Trivial File Transfer Protocol (TFTP) is similar to the FTP service, and is typically used only for network booting systems or loading firmware on network devices such as routers.

Most Linux distributions include a copy of the tftp-hpa server. If you require a supported solution, purchase a supported TFTP server from your vendor of choice.

If your TFTP server will run on a Microsoft Windows host, use tftpd32 version 2.11 or later. See Earlier versions of tftpd32 were incompatible with PXELINUX and gPXE.

You can also acquire a TFTP server from one of the packaged appliances on the VMware Marketplace.

The PXELINUX and gPXE environments allow your target machine to boot the ESXi installer. PXELINUX is part of the SYSLINUX package, which can be found at, although many Linux distributions include it. Many versions of PXELINUX also include gPXE. Some distributions, such as Red Hat Enterprise Linux version 5.3, include earlier versions of PXELINUX that do not include gPXE.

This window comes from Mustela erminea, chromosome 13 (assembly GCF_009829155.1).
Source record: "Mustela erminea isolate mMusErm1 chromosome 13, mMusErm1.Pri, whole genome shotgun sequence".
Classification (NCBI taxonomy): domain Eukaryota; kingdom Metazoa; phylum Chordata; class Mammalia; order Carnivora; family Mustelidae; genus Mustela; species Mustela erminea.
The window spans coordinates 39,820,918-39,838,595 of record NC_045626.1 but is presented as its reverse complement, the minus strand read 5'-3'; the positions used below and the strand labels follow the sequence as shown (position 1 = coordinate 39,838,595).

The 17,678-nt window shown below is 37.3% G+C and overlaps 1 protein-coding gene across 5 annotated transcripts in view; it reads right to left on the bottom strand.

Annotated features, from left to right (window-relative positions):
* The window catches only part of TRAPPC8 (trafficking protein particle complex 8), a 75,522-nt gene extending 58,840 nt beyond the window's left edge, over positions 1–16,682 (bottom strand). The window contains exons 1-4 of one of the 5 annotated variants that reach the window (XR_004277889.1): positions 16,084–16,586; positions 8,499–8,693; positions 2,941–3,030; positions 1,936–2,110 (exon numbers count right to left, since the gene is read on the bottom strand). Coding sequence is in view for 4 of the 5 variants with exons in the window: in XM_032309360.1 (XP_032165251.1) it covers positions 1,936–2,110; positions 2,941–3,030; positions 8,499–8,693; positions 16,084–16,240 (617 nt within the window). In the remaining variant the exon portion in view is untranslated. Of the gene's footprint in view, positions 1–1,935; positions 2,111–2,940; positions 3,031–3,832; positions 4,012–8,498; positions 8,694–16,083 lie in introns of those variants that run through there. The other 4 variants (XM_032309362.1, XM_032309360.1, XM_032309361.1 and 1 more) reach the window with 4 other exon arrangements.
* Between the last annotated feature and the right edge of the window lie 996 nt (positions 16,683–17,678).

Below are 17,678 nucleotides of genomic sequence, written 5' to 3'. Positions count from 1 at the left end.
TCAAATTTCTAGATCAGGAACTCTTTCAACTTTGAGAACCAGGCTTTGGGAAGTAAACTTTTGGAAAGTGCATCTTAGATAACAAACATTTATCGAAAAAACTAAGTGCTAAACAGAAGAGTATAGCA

If you do not use gPXE, you might experience problems while booting the ESXi installer on a heavily loaded network TFTP is sometimes unreliable for transferring large amounts of data. If you use PXELINUX without gPXE, the pxelinux.0 binary file, the configuration file, the kernel, and other files are transferred by TFTP. If you use gPXE, only the gpxelinux.0 binary file and configuration file are transferred by TFTP. With gPXE, you can use a Web server to transfer the kernel and other files required to boot the ESXi installer.

Note: VMware tests PXE booting with PXELINUX version 3.86. This is not a statement of limited support. For support of third-party agents that you use to set up your PXE booting infrastructure, contact the vendor.
Figure 1. Overview of PXE Boot Installation Process
The PXE boot ESXi installation process is shown as sequence of interactions between the ESXi host, the DHCP server, the TFTP server, the Web server, and the scripts depot. These interactions provide the ESXi host with IP address for the virtual network adapter, the network boot loader, the kernel, the IP address for the kernel, and the installation script.